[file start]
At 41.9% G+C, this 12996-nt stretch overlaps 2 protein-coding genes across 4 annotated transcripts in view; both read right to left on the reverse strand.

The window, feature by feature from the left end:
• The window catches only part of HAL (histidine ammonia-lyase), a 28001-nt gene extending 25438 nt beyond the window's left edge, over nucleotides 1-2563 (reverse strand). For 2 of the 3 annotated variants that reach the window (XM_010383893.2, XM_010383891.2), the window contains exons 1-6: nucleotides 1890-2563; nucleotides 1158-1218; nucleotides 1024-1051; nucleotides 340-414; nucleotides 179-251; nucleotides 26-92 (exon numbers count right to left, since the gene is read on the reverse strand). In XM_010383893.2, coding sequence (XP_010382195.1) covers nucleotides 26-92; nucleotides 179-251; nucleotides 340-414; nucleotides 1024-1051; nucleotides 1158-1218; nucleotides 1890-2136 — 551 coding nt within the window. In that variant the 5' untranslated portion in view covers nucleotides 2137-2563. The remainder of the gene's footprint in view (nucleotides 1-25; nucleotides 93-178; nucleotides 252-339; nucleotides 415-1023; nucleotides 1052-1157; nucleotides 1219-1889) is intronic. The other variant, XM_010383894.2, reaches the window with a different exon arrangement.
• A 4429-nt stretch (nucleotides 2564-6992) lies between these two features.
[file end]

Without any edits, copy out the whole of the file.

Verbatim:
At 41.9% G+C, this 12996-nt stretch overlaps 2 protein-coding genes across 4 annotated transcripts in view; both read right to left on the reverse strand.

The window, feature by feature from the left end:
• The window catches only part of HAL (histidine ammonia-lyase), a 28001-nt gene extending 25438 nt beyond the window's left edge, over nucleotides 1-2563 (reverse strand). For 2 of the 3 annotated variants that reach the window (XM_010383893.2, XM_010383891.2), the window contains exons 1-6: nucleotides 1890-2563; nucleotides 1158-1218; nucleotides 1024-1051; nucleotides 340-414; nucleotides 179-251; nucleotides 26-92 (exon numbers count right to left, since the gene is read on the reverse strand). In XM_010383893.2, coding sequence (XP_010382195.1) covers nucleotides 26-92; nucleotides 179-251; nucleotides 340-414; nucleotides 1024-1051; nucleotides 1158-1218; nucleotides 1890-2136 — 551 coding nt within the window. In that variant the 5' untranslated portion in view covers nucleotides 2137-2563. The remainder of the gene's footprint in view (nucleotides 1-25; nucleotides 93-178; nucleotides 252-339; nucleotides 415-1023; nucleotides 1052-1157; nucleotides 1219-1889) is intronic. The other variant, XM_010383894.2, reaches the window with a different exon arrangement.
• A 4429-nt stretch (nucleotides 2564-6992) lies between these two features.